Don’t come to 920London expecting heart wrenching or overwrought statements, instead the story settles into it’s own very low burn brand of despair. Things get hinted at or go unsaid, or talked around that feels more instep with it’s grounded grey English setting. Kiki and Hana only feel able to push the uncomfortable subjects so far with each other before pulling back and retreating mentally, at one point Hana trying to explain why she didn’t make an appointment with a therapist, and after a few panels deflecting, says simply “Tell me a story or something okay?”.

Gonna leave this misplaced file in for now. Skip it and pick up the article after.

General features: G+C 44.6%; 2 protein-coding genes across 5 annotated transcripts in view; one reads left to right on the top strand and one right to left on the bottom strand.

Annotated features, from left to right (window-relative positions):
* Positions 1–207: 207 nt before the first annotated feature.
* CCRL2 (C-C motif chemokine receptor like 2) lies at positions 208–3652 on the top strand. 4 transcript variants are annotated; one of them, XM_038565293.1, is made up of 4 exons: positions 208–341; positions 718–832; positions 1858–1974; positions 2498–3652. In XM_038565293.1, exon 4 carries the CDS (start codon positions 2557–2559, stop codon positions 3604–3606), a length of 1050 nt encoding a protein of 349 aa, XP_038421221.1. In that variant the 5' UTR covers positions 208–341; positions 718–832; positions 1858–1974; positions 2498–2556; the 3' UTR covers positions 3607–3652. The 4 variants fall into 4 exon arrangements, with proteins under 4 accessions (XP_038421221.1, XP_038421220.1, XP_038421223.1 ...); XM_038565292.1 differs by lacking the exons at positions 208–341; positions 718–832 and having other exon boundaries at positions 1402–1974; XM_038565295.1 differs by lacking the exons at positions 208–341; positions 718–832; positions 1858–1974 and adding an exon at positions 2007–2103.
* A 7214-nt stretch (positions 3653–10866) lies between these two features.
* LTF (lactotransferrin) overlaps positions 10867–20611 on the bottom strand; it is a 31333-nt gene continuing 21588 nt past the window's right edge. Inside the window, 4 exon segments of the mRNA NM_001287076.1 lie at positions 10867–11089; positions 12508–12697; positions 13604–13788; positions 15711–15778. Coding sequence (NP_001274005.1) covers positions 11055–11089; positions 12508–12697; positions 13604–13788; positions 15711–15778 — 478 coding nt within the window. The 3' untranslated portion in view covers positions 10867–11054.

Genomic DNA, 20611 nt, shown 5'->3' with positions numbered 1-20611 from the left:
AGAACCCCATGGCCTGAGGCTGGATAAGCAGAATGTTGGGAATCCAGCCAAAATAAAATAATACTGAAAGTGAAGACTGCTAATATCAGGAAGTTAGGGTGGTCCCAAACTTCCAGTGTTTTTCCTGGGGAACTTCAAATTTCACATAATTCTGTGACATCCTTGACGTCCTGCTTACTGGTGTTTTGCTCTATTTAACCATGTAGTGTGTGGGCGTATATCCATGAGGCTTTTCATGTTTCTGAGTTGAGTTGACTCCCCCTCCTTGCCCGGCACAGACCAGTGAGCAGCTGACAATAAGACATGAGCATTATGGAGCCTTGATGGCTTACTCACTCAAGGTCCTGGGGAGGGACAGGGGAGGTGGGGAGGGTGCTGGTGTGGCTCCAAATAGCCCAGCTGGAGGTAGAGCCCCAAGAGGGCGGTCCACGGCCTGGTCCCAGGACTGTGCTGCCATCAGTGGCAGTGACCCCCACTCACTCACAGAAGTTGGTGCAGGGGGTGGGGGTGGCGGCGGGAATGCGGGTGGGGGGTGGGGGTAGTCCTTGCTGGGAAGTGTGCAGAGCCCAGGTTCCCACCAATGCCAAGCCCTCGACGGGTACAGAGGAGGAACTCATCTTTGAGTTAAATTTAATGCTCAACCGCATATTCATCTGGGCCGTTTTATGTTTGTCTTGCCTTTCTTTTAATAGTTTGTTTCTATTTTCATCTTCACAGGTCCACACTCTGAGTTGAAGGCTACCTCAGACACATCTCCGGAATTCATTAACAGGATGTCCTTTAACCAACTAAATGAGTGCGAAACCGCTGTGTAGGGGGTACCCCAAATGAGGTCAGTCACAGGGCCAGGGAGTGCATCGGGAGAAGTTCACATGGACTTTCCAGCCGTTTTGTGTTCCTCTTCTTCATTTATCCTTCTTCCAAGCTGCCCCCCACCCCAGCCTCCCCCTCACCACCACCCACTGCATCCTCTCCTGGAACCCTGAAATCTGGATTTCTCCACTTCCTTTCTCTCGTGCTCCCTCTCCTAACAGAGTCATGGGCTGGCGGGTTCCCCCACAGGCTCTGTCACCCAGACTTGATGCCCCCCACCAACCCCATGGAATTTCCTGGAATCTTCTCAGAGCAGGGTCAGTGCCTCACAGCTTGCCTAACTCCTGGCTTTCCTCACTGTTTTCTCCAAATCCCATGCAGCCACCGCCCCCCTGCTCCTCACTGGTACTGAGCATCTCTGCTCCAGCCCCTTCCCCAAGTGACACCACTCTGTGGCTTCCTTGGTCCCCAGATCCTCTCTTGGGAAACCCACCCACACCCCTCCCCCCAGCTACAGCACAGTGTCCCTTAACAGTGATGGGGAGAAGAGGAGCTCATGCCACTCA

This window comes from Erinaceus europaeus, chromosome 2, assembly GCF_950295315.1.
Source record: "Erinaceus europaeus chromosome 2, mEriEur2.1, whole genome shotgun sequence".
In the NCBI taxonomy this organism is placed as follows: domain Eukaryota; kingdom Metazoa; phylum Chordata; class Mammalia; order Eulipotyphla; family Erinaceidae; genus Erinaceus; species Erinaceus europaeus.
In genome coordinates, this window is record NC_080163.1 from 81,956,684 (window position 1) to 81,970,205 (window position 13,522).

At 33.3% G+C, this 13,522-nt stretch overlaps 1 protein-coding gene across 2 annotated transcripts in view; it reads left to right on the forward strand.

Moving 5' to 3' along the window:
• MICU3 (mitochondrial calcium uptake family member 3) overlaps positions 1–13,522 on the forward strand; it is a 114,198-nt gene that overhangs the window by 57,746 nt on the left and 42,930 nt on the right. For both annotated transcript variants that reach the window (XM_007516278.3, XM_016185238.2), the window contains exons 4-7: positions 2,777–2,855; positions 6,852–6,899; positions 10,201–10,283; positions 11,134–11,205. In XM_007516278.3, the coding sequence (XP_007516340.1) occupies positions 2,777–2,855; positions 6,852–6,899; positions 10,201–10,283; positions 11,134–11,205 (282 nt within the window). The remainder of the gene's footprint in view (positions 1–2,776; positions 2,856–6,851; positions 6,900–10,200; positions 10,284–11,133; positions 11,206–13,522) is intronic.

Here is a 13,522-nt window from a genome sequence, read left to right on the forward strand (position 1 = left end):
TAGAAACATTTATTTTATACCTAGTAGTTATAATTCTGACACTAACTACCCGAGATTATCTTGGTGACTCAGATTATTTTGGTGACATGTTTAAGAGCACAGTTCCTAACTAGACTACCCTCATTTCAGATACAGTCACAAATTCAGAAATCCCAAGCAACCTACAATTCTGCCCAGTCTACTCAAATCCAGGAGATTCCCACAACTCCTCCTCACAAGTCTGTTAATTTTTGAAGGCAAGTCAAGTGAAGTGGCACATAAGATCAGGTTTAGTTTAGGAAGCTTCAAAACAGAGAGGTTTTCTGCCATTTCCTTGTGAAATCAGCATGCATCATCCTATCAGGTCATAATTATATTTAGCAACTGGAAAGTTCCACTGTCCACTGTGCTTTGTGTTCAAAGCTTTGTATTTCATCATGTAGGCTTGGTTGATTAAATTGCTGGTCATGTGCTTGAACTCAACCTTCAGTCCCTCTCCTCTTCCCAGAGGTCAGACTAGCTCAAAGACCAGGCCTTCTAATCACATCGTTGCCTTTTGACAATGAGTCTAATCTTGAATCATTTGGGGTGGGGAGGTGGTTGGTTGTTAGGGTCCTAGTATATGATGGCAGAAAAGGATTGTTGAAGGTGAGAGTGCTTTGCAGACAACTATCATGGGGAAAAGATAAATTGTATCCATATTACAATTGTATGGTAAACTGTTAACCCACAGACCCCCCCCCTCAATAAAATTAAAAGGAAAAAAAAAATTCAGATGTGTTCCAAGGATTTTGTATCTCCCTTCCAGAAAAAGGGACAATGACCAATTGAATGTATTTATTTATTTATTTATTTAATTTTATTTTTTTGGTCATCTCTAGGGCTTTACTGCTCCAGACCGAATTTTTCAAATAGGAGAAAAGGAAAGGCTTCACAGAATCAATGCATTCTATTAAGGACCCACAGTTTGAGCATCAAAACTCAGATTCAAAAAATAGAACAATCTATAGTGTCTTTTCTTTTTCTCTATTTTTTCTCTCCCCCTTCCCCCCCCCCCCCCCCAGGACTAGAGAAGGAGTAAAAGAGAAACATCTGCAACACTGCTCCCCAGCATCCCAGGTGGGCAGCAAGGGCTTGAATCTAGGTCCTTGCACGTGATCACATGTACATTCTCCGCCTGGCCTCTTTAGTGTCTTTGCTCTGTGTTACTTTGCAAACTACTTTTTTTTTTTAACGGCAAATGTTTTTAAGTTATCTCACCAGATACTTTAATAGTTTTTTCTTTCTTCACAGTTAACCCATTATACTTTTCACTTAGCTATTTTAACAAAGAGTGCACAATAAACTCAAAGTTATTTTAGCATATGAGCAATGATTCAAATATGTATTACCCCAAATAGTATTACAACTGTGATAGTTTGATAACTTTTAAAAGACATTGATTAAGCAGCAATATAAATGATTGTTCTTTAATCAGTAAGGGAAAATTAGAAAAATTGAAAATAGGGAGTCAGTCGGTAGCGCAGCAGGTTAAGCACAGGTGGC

The unusual pacing and tone might strike a lot of readers as mood over storytelling when it steadfastly refuses to spell things out for you but as with Perez’s The Pervert, 920London isn’t necessarily about a grandiose running storyline but concerns itself more with being more a character study and ultimately I found myself taken in by the moody tone and overall feel of the book, the quiet fatalism that pervades throughout in it’s moody, brilliant and always brutally honesty portrayal of mental health, relationships and through it’s the intricately layered and fascinating lives of both Hana and Kiki.